Hitting net zero will not be enough to save our planet from climate change and we must aim for ‘net zero plus’, said Sir James Bevan, the chief executive of the Environment Agency.
Net zero carbon means reducing the 51 billion tonnes of greenhouse gases released yearly into the atmosphere each year to zero.
At this point we will no longer be contributing to climate change, Bevan said, but it won’t be enough to reverse all of the damage caused and further effects will be felt for decades. Sea levels could still rise by up to 4.5 metres by 2300.
Bevan said: “Global average temperatures have already warmed 1C above preindustrial temperatures, and we're already seeing evidence of more frequent and more extreme flooding, faster and more extreme coastal erosion; more frequent and more extreme droughts, water shortages and wildfires; and potentially permanent damage to habitats, plants, wildlife and cultural heritage.”
As well as achieving net zero we need ‘net zero plus’, argued Bevan. This involves adapting to ensure we are resilient to withstand a climate-changed world.
Infrastructure, cities and economies need to be built with resilience but within that lies an opportunity to improve, innovate and drive growth. Bevan argued that aiming higher would mean the difference between surviving and thriving.
He said: “Net zero and adaptation are two sides of the same coin. We need both, and the best of all interventions are those that do both at the same time.”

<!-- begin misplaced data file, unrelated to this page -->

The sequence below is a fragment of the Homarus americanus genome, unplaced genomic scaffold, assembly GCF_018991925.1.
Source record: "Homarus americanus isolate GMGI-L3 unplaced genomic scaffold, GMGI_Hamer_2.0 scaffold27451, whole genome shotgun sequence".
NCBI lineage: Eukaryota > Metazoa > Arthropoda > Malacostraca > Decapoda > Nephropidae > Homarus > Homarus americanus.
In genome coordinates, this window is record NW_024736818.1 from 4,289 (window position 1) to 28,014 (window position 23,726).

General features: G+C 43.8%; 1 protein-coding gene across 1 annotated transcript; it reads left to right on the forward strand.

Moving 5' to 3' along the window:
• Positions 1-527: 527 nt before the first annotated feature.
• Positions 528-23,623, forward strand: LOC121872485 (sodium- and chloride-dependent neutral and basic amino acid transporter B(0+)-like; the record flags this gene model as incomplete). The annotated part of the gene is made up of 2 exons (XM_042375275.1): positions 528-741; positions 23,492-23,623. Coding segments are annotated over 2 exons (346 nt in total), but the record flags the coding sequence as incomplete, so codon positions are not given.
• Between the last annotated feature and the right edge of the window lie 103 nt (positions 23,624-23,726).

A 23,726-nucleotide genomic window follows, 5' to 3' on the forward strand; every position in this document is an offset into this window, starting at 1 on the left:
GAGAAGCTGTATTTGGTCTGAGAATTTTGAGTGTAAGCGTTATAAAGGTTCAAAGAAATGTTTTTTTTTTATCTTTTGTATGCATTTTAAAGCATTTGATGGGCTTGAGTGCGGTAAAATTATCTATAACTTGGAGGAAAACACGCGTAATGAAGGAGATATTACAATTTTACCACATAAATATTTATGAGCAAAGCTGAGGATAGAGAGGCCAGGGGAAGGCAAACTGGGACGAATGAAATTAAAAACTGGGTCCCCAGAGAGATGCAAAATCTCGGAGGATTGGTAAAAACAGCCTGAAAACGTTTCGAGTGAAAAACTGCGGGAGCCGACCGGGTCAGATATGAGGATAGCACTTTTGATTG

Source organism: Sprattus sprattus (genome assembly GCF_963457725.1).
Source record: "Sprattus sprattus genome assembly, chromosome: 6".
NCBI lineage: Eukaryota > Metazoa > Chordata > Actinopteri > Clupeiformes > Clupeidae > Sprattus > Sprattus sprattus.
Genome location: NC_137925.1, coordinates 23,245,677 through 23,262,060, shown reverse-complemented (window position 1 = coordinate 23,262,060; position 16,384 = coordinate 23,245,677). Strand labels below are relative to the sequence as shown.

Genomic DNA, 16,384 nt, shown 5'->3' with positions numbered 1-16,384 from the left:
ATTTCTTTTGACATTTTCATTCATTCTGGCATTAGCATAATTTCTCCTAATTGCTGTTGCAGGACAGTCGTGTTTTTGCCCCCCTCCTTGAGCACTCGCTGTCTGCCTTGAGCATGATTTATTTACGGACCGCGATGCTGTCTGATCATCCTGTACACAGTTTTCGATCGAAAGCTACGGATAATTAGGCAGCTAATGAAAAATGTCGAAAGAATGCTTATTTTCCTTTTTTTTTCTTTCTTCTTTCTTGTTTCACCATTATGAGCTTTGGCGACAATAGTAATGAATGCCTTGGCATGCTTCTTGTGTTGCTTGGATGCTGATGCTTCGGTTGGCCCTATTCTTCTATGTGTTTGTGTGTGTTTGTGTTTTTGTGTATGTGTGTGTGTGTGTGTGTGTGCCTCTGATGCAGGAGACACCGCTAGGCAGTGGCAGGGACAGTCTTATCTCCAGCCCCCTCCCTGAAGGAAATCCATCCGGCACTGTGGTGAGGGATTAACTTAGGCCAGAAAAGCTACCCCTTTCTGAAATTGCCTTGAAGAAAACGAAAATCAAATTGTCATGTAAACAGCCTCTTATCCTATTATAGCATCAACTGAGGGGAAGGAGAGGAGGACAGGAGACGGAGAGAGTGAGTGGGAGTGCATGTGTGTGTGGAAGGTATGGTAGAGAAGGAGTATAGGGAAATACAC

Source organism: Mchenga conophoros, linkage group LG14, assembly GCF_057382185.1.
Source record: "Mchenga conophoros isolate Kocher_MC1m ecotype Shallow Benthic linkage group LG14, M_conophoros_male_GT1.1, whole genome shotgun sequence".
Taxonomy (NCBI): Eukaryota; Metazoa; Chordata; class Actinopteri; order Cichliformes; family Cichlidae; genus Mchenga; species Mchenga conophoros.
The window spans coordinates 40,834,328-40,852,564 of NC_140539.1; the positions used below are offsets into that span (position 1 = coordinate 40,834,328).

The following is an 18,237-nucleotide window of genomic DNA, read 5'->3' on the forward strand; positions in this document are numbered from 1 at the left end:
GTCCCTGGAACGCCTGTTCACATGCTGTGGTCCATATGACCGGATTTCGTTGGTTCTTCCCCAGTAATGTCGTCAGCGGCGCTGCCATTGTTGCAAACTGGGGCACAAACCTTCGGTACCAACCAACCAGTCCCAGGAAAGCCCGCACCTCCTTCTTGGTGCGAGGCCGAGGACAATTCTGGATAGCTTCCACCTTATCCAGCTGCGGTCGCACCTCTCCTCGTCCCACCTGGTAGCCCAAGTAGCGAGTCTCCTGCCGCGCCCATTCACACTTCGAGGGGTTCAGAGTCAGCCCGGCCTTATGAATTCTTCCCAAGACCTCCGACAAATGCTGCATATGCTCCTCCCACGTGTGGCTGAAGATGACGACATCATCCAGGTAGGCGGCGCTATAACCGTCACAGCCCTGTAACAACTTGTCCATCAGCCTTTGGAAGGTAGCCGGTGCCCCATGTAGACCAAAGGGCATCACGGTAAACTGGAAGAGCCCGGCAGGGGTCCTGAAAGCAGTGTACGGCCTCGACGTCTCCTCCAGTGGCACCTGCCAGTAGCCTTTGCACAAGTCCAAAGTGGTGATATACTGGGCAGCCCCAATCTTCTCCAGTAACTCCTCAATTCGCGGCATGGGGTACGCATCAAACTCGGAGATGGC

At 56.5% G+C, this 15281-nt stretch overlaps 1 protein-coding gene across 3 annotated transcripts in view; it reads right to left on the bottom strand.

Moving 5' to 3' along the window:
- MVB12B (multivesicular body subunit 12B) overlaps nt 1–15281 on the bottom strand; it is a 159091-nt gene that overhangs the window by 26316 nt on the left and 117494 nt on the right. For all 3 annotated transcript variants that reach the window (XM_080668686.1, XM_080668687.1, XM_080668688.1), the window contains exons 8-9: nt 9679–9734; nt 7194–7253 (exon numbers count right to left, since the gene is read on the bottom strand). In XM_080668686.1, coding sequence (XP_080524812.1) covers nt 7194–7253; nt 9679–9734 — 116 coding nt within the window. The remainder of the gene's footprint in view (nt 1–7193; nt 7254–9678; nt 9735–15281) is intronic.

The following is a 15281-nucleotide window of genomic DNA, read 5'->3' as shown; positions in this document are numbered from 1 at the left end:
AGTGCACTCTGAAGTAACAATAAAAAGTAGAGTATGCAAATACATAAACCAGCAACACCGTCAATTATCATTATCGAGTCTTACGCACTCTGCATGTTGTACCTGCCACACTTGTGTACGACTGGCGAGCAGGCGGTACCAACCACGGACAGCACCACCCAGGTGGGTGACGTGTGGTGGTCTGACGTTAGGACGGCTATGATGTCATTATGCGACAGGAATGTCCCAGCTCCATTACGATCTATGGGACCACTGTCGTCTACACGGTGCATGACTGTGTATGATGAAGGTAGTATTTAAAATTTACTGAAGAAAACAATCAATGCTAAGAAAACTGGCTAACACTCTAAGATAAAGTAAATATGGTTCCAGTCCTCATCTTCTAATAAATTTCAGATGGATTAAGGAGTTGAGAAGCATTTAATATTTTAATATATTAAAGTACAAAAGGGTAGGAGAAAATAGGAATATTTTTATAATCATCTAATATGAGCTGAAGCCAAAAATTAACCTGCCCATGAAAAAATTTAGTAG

Bevan added: “Net zero and adaptation need to go hand in hand. Net zero is about making things less bad than they would have been, and that is a noble and vital endeavour.
“Adaptation is about making things better than they are, and that is an inspiring goal to which we can all subscribe. By doing them both together we can do what we all want to do and what the Environment Agency exists to do: create a better place for people and wildlife.”
Speaking at the Whitehall and Industry Group on Tuesday (16 March) Bevan also underlined the mammoth task of reaching net zero by 2050 to avoid climate crisis.
He said the Environment Agency’s current carbon footprint is 273,000 tonnes a year – with 54% coming from construction, mostly building flood defences, 11% from vehicles and 6% from pumping water out of people’s homes or around the country to reduce drought risk.
“There’s good news and bad news. The bad news is that we don’t yet know how we are going to do all of this, which is why we – and I suspect many of you – are in the market for sharing the best ideas, learning from others, and working in partnership to crack the issues we haven’t yet cracked.
“The good news is that we do know how to get much of the way there, for example with lower carbon concrete and a sustainable vehicle fleet, both of which we are already introducing into our own operations.
“There's other good news: the challenge of getting to net zero is driving a huge amount of innovation, growth, efficiency, and the right kind of disruption; and setting that target has been hugely motivational for our staff, all of whom are contributing their own ideas on how to get there.”
Sir James Bevan, chief executive of the Environment Agency